JUDD: I think if one goes along the road of a review like that, it's really important to remain open-minded and say, "Well, we hope the review does think the unthinkable" and we then face up to the issues and therefore one shouldn't try too much, I think to pre-judge. But I must say that Labor is deeply committed to NATO. A lot of people forget you know, going right back into history, that is was actually a Labor Government that was instrumental with your own government at the time in creating NATO, because of course it was social democrats and democratic socialists in Western Europe who were most appalled by what was happening in East Europe and the Soviet Union, because they saw the betrayal of an ideal. And they saw wicked people perverting something to which a quality, a vision, to which they remained deeply committed. And they saw good friends of theirs suffering, being exterminated, being persecuted for standing by that ideal. And there was a real conviction in that Labor government, that '45 to '50 Labor government that we had to make a stand. And therefore, I always recall this, that it was actually a Labor government that was the founding element in NATO as far as Britain was concerned. So it's always been there. But of course NATO, the challenge to NATO, is completely different now because the Cold War, as it was, is gone. And I think there will be some discussion now about how far NATO should become more of a political community than it has perhaps been, and the issue of an enlargement of NATO brings that kind of question more on to the agenda. But it's fair to say the Labor government in general takes the link with the United States very seriously indeed. We're committed to Europe, we're going to be in Europe, we're going to be members of the European Union, we're going to play it dynamically and positively, but we're going to do that in the context of still feeling a very strong link with the United States. And we would be very sad to see that link in defense matters broken. We like the concept of a United States which is committed to global security, and of course Europe is part of that. We also, I personally speaking, purely personally, I would have some anxieties about the century ahead if we moved into a new period in which you had separate, totally separate, defense communities on both sides of the Atlantic. I don't see how that would help to get a more rational approach towards the management of global affairs. It seems to me it would make it more complicated. Surely we should be moving towards the globalization of the management of security, as well as everything else.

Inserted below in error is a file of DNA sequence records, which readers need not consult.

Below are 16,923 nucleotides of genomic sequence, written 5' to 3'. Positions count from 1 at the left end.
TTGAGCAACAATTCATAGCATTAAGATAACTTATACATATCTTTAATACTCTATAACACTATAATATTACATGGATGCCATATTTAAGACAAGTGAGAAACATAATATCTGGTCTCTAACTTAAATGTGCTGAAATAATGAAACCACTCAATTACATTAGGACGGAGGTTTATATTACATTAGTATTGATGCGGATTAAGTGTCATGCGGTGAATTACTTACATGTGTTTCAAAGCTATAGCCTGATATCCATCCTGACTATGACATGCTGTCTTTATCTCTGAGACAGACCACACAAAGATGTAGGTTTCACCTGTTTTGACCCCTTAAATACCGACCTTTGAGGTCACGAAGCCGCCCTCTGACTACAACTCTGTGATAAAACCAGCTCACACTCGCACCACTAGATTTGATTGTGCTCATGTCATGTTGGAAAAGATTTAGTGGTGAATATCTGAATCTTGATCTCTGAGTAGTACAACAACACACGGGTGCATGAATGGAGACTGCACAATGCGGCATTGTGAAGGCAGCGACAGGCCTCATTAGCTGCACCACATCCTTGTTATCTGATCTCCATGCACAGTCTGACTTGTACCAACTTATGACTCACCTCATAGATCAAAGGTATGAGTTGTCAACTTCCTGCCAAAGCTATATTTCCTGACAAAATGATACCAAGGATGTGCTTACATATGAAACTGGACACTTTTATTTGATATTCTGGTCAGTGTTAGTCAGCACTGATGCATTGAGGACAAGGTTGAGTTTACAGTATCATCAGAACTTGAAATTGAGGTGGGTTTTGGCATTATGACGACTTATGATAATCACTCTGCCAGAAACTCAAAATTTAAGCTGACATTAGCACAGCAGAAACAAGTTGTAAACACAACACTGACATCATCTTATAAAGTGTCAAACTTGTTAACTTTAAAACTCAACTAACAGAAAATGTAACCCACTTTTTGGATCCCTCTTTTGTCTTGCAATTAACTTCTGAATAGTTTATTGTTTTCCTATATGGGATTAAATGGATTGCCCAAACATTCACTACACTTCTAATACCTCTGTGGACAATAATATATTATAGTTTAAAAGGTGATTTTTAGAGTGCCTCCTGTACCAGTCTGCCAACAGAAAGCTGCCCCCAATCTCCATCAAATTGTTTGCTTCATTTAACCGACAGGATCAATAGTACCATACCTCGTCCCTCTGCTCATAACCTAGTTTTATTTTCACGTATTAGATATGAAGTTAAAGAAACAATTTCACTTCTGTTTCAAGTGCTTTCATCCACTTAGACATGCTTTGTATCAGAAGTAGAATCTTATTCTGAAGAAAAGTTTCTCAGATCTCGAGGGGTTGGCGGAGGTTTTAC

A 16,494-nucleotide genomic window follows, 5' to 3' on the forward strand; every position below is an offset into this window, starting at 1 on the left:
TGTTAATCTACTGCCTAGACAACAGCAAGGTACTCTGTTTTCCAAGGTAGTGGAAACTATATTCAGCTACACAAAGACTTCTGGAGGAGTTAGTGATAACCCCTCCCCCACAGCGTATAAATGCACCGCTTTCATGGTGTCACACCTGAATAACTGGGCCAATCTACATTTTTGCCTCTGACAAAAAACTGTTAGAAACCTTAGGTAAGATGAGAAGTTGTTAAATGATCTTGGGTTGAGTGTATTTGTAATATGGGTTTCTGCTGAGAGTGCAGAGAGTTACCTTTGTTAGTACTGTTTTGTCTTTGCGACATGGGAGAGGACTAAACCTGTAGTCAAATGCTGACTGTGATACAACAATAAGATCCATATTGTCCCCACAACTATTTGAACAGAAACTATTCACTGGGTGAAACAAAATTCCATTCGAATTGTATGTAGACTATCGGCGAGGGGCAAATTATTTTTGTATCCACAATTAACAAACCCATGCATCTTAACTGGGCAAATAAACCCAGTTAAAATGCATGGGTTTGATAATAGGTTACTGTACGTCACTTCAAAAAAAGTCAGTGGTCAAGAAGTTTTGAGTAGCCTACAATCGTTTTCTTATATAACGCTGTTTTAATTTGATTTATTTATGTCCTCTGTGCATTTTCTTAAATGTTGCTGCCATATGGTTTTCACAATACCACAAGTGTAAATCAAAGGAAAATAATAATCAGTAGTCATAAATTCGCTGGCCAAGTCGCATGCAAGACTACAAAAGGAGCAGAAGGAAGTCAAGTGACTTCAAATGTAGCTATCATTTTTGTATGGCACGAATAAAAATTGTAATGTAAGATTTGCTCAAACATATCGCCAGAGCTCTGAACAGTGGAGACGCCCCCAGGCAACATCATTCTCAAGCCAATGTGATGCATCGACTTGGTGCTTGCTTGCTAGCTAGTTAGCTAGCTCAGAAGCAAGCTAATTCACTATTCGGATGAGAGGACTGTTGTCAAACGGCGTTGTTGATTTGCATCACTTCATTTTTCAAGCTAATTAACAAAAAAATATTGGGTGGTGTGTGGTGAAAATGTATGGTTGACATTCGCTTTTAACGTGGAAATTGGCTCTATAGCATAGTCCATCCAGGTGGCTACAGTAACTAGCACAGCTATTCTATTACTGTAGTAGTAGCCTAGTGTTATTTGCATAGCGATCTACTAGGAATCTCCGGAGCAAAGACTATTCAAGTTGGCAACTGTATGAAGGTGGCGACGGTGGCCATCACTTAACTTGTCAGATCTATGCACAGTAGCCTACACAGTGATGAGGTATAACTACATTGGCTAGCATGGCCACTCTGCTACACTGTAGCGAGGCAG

PORTER: And so does that put you in favor of NATO expansion?